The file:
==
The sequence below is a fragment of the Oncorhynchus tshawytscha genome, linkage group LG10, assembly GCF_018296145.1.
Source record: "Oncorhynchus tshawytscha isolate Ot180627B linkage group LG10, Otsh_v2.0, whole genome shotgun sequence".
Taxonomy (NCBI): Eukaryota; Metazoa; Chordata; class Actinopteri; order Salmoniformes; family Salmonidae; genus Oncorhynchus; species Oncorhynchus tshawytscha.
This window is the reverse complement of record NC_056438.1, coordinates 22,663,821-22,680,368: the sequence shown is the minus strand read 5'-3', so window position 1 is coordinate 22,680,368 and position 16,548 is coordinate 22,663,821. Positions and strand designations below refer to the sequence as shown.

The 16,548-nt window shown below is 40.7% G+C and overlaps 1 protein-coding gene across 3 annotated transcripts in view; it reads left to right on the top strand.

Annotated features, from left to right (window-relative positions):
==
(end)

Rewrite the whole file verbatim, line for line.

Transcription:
The sequence below is a fragment of the Oncorhynchus tshawytscha genome, linkage group LG10, assembly GCF_018296145.1.
Source record: "Oncorhynchus tshawytscha isolate Ot180627B linkage group LG10, Otsh_v2.0, whole genome shotgun sequence".
Taxonomy (NCBI): Eukaryota; Metazoa; Chordata; class Actinopteri; order Salmoniformes; family Salmonidae; genus Oncorhynchus; species Oncorhynchus tshawytscha.
This window is the reverse complement of record NC_056438.1, coordinates 22,663,821-22,680,368: the sequence shown is the minus strand read 5'-3', so window position 1 is coordinate 22,680,368 and position 16,548 is coordinate 22,663,821. Positions and strand designations below refer to the sequence as shown.

The 16,548-nt window shown below is 40.7% G+C and overlaps 1 protein-coding gene across 3 annotated transcripts in view; it reads left to right on the top strand.

Annotated features, from left to right (window-relative positions):